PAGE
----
Conflict-sensitive context analysis is a critical foundation for programmes and access strategies if done inclusively and deliberately. Access negotiations and operations can help to consolidate conflict dynamics, and analysis should underpin careful thought about the impacts of these choices. In line with the humanitarian imperative of meeting needs, a number of successful locally-led initiatives are already in motion in the hard-to-reach areas in western Sudan. These efforts focused on securing humanitarian corridors and ceasefires, rehabilitation work, and meeting the needs of those displaced by the violence when others were not present. However, as the centralised aid system scales up its cross-border response into Western Sudan, these efforts are being overlooked. Scaling up operations in the West is vital but should be done in consultation and collaboration with local actors wherever possible, to ensure that local initiatives are not undermined. Complementarity and collaboration will provide greater resilience as conflict dynamics change.

The work of local actors is critical, due to their relationships and proximity to affected communities. However, the way international actors engage with civil society matters. Localisation shouldn’t just transfer risk to local partners. A humanitarian-development-peacebuilding (HDP) nexus approach to localisation in a protracted crisis demands that thought be given to the impact on long-term peace, as well as the success of humanitarian programming. Civil society should not be instrumentalised purely as a means to facilitate the delivery of aid, particularly as reconfiguring their structure or focus can divert them from their core functions which may not be humanitarian focused. Meanwhile, failing to effectively meet locally-identified needs through the local aid organisations that already work on the ground can also negatively impact community resilience and rob civil society of agency. Instead, a locally-led and collaborative approach between internationals and local actors should be employed.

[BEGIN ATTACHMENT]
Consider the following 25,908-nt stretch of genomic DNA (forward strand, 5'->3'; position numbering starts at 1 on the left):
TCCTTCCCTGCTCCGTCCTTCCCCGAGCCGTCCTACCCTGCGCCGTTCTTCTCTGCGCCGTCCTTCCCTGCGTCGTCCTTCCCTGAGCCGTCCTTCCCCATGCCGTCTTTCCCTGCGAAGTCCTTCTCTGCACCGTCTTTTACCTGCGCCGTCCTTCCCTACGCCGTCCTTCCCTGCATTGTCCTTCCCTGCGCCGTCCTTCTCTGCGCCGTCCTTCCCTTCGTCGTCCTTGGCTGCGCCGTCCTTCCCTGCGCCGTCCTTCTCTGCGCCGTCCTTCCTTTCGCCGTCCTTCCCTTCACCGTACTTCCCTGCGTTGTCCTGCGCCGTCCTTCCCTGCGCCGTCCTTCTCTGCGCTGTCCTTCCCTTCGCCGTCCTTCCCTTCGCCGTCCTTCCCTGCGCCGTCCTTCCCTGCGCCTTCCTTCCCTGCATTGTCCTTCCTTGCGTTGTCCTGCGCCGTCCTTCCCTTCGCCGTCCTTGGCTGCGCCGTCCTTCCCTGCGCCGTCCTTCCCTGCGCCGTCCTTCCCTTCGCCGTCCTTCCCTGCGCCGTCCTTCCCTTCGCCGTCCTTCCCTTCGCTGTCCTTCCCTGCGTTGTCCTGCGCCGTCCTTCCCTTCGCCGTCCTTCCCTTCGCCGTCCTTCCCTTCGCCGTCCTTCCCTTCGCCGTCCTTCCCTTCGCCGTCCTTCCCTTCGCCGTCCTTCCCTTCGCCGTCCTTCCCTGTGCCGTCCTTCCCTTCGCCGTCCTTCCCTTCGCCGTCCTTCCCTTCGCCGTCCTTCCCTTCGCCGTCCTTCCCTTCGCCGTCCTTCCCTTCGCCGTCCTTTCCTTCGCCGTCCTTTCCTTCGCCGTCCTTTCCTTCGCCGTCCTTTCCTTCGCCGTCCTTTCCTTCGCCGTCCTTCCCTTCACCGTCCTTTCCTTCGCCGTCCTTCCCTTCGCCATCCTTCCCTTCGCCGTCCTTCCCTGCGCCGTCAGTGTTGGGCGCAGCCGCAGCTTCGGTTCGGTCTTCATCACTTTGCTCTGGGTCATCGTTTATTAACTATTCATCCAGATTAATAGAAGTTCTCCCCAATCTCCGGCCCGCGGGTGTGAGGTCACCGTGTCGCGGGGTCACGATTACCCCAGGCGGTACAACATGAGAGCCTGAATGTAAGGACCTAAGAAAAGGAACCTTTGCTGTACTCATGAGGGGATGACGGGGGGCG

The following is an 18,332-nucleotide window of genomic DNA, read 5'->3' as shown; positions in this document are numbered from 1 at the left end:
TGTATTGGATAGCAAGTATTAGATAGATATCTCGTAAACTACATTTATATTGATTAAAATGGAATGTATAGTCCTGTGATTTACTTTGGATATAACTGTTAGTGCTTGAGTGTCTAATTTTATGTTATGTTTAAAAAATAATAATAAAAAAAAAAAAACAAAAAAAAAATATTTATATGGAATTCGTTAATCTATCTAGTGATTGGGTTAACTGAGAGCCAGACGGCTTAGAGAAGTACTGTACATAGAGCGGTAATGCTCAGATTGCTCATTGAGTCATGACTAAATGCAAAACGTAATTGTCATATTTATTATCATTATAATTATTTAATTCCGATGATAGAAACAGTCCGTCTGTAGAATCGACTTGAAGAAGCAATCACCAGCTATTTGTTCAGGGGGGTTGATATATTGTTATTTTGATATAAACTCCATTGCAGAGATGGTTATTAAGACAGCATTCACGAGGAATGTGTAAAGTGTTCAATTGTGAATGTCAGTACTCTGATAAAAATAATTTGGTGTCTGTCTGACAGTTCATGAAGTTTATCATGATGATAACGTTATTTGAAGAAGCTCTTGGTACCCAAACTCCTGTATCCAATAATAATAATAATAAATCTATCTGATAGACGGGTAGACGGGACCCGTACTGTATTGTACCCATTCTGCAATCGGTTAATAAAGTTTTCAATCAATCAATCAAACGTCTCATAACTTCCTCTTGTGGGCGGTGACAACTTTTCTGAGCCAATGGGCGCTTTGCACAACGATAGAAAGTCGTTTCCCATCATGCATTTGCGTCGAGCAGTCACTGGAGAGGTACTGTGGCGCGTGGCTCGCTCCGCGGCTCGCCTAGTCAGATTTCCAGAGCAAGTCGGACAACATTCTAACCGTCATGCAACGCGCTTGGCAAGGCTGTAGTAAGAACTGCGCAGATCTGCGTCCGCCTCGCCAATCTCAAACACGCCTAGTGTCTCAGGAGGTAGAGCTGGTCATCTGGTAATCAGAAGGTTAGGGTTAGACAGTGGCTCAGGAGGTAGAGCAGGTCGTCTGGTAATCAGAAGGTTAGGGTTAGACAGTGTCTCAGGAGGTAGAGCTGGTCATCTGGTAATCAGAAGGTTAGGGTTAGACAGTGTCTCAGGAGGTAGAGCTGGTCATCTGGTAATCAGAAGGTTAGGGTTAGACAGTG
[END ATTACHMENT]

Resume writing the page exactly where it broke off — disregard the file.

About the Author

Emma Beals is an independent consultant with a focus on conflict, peace, and humanitarian aid. She is a Non-Resident Fellow at the Middle East Institute and a Senior Advisor at the European Institute of Peace.


Subscribe for Latest Updates

Our monthly updates and WhatsApp peer learning group highlight practical analysis, key events, and diverse viewpoints to help us all deliver Better Aid.

Email Address
First Name
Phone Number
I am interested in